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Accomodating the Indian Palette

When KFC opened an outlet in Chandigarh, it must have dreamt of cash registers ringing almost instantly; after all,  Punjabis are known to relish their chicken. Unfortunately though, the outlet found it a wee bit hard to attract customers, owing to the very typical taste of American fast food. Eventually things — rather ingredients — had to be toned to suit the Punjabi palate and now if you go into the same branch located in the Sector 8 market, you will hardly find a place to sit.
This is a case in point that in India we know our taste buds very well. A huge range of fast food coming from various countries has had to be adapted to suit us.
Look at the innovative pizzas that are available right, left and centre. Pizza Hut recently came up with as many as 15 variants of the Italian dish where flavours were derived from regional preferences. The names of these offerings were as sumptuous as the dishes themselves. You got to pick between Chettinad Paneer, Nimbu Mirchi, Sev Puri, Chatpata Veg Masala, Chicken Do Pyaza and Chicken Achari, just to name a few. Any bakery irrespective of its size will have a wide range of pizzas to offer to its discerning customer.
Pasta has also found devotion from the food-lovers of this country and you might find your chowmein wala bhaiya now diversifying into this. Pasta is another staple food from Italy. It is an essential part of traditional Italian cuisine. Pasta travelled with the immigrants crossing the border from Italy into Canada and America. It soon became a popular fast food owing to its versatility. It could be the main dish, have a soupy avatar or be simply part of a baked dish. We generally refer to all our pasta as macaroni but there are quite a few types of pasta available. They fall mainly in two categories — dried and fresh pasta. The macaroni, fussili, penne and farfalle are the most visible variety whereas spaghetti, which resembles noodles, is also gaining popularity.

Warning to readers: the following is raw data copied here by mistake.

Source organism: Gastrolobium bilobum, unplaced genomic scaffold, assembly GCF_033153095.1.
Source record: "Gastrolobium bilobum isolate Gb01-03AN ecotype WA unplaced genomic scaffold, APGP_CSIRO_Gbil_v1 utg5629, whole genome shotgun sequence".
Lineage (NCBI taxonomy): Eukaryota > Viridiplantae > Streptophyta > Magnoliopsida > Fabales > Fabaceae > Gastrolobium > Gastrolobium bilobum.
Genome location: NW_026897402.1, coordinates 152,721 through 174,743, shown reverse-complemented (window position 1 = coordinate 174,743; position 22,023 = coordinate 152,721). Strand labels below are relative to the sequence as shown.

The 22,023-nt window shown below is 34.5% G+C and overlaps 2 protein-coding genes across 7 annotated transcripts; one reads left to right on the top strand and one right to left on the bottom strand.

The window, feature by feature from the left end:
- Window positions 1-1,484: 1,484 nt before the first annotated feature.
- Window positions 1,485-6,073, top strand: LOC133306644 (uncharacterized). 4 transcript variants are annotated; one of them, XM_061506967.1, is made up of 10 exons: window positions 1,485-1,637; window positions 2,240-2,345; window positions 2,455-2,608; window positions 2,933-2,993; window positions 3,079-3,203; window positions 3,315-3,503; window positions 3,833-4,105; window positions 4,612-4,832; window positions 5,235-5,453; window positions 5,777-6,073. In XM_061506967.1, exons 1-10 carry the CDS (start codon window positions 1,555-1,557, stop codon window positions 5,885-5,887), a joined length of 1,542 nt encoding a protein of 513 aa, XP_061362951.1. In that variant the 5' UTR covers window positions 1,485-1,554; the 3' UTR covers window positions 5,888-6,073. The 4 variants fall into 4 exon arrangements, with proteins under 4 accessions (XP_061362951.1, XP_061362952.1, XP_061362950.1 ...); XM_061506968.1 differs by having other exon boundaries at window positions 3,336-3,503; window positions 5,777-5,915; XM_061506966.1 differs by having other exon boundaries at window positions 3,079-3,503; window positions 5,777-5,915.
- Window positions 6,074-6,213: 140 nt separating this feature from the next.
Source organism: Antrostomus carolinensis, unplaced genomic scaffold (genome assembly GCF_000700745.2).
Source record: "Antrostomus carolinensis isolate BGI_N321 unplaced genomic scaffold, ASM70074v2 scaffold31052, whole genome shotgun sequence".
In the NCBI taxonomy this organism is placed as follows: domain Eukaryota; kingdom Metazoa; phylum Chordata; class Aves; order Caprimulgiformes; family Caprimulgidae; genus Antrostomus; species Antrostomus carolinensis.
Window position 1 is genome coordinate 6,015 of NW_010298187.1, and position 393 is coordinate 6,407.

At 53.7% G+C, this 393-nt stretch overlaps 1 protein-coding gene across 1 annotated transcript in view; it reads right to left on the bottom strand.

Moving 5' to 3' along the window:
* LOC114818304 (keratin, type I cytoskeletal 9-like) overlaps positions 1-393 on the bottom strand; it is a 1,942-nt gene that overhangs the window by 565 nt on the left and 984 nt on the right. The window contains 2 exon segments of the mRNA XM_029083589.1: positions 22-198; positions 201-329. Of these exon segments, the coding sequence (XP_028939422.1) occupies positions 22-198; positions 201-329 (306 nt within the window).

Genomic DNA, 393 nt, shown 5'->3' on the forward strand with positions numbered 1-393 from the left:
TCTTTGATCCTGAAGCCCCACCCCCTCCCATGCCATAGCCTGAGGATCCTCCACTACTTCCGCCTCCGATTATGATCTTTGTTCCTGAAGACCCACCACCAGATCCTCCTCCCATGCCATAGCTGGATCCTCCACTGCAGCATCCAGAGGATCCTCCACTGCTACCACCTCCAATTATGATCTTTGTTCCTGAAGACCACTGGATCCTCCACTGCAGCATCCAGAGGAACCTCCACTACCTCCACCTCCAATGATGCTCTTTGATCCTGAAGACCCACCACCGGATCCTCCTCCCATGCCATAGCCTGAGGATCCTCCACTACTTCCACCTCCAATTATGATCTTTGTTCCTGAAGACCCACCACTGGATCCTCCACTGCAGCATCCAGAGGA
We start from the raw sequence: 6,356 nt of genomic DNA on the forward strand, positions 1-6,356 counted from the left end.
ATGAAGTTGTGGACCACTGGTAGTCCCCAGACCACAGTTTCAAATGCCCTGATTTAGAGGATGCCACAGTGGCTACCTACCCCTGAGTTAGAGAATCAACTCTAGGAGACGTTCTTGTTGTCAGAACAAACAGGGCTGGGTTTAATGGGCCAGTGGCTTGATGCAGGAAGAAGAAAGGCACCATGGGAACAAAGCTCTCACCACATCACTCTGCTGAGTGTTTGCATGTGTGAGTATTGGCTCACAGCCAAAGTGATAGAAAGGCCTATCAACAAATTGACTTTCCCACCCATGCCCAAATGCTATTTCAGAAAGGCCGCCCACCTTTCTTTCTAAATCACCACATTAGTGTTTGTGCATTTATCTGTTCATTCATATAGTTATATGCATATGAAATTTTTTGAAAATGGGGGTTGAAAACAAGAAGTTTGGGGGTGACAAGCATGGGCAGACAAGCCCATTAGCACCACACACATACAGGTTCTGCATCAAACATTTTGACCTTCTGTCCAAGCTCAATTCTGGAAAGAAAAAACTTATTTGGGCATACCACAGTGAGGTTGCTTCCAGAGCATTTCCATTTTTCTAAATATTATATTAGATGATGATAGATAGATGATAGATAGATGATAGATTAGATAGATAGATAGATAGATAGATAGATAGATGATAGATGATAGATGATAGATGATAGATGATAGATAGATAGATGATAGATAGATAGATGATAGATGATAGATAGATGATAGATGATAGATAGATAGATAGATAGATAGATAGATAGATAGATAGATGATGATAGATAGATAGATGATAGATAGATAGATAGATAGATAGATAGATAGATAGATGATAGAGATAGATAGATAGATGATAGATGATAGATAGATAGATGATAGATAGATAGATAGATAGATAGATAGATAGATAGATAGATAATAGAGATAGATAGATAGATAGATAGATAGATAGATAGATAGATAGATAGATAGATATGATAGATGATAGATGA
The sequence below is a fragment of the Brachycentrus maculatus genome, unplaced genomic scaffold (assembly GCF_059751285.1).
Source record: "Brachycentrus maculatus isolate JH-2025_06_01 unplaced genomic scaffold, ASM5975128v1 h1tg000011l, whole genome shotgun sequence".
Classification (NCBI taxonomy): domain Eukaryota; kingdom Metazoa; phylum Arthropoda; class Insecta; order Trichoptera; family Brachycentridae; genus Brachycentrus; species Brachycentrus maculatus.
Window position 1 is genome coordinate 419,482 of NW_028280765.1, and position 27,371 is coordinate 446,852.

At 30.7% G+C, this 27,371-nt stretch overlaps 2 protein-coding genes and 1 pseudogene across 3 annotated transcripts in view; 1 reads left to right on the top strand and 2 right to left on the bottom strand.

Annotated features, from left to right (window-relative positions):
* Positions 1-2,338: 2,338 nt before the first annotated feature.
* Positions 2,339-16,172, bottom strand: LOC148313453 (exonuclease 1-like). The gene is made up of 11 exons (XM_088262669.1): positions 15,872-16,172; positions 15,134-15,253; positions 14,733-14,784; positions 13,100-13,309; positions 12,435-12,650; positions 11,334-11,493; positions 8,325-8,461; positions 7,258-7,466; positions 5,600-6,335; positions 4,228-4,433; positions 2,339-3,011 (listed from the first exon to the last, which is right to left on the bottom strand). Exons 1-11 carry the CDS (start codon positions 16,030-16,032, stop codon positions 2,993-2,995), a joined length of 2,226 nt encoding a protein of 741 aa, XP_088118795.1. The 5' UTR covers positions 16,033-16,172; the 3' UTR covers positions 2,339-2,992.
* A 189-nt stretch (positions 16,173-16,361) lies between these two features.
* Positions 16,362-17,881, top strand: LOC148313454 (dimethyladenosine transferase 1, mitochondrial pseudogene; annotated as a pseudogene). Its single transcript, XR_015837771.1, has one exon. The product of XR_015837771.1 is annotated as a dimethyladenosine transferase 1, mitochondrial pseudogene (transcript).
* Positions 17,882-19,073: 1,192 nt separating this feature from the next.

McDonald’s had to take into consideration the local flavours of the country. The result is its most loved product, the McAloo Tikki Burger. A spin on our shammi kababs and you have the McGrill. Both these products are unique to Indian markets.
The most popular of our fast foods is chow mein or stir-fried noodles.
Offered at every market along with other preparations like a fiery soup or momos, the chowmein is available in both vegetarian and non-vegetarian form. You also get an American twist introduced to this Chinese dish. To add a unique spin and to may be Indianise it further, some stall owners will often add chaat masala to the dish before it is placed in front of the consumer on a paper plate.
The dumplings, from our neighbouring countries of Nepal, Bhutan and China, are also available at many evening markets. Steaming hot momos, coming out of round tins, are often served with a paste-like chilly sauce that has a hotness quotient equalled by few others. Momos are available in a fried form as well. Momos are an extremely light preparation and have very subtle flavours to offer.
The Nepali noodle soup called Thupka has also transcended the border and found a niche place at stalls in our markets.

(And here is the link to the article in my Food column in The New Indian Express first published on August 24, 2012)


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